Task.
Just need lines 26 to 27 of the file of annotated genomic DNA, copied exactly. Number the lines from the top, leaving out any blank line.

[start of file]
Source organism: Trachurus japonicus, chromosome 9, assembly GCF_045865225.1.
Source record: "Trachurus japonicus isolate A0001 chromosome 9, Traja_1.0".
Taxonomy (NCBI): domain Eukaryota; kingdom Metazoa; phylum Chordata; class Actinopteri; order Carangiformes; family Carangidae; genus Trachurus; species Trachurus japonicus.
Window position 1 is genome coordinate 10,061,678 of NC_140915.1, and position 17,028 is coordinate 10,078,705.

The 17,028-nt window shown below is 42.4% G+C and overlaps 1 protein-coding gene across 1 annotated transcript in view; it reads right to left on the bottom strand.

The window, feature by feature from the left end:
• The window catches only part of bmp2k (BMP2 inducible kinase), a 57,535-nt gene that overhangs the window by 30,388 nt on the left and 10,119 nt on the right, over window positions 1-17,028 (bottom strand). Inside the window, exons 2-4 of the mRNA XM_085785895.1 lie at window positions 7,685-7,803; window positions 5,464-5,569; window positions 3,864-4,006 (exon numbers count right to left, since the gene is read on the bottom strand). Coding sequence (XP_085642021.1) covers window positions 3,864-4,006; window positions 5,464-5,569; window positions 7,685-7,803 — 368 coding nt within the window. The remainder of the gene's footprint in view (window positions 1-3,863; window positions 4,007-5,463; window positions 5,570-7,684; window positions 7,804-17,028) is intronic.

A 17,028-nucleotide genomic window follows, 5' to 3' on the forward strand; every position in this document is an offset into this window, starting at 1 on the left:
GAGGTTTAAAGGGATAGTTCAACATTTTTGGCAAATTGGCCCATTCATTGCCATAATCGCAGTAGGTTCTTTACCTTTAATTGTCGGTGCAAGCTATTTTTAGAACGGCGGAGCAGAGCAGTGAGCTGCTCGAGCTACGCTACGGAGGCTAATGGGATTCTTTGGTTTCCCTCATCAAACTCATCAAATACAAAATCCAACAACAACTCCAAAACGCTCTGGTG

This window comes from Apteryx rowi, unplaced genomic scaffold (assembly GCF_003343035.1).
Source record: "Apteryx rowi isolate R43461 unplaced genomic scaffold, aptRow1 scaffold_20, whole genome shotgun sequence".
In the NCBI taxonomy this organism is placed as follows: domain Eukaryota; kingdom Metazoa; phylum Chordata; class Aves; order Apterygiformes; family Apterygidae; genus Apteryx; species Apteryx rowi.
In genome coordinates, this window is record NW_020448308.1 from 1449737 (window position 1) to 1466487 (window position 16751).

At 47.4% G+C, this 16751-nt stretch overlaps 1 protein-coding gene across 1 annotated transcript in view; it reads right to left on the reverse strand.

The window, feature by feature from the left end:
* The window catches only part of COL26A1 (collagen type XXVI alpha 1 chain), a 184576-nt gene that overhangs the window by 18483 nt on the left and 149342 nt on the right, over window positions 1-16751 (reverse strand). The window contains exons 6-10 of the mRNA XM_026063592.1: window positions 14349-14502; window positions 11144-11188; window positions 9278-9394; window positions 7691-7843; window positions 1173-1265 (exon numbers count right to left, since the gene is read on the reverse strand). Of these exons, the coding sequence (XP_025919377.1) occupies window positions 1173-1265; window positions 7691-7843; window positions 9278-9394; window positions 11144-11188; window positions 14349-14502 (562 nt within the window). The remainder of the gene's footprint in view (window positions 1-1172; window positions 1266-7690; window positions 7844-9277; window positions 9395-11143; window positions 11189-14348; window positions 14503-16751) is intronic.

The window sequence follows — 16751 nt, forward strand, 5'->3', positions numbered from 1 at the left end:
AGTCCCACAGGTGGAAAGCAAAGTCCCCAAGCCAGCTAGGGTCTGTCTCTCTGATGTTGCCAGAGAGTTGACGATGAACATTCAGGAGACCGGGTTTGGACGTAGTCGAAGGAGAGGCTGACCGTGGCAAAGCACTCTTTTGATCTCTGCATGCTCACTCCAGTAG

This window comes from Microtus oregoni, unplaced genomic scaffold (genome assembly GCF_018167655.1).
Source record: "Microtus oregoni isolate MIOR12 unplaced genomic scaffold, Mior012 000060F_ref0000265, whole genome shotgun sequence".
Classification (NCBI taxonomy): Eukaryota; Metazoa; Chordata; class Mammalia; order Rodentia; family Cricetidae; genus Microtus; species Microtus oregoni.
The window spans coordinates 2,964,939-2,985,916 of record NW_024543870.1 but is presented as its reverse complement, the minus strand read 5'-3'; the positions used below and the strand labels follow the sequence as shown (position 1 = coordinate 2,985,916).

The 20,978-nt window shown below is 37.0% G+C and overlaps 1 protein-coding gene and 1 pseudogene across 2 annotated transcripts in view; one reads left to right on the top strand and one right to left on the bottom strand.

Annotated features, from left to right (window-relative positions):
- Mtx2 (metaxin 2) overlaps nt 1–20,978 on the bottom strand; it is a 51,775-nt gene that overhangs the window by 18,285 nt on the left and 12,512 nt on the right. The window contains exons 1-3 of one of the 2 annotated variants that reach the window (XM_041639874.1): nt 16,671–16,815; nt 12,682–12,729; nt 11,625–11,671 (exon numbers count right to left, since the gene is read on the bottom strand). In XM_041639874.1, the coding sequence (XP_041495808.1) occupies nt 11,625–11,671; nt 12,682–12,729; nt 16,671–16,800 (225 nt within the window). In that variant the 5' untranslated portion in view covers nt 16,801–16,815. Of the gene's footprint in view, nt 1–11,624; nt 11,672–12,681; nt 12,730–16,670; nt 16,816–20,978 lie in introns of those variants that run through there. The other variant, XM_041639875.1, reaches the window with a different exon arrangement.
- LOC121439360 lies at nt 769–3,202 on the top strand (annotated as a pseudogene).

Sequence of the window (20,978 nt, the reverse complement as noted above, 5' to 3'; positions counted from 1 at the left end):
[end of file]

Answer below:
- LOC121439360 lies at nt 769–3,202 on the top strand (annotated as a pseudogene).

Sequence of the window (20,978 nt, the reverse complement as noted above, 5' to 3'; positions counted from 1 at the left end):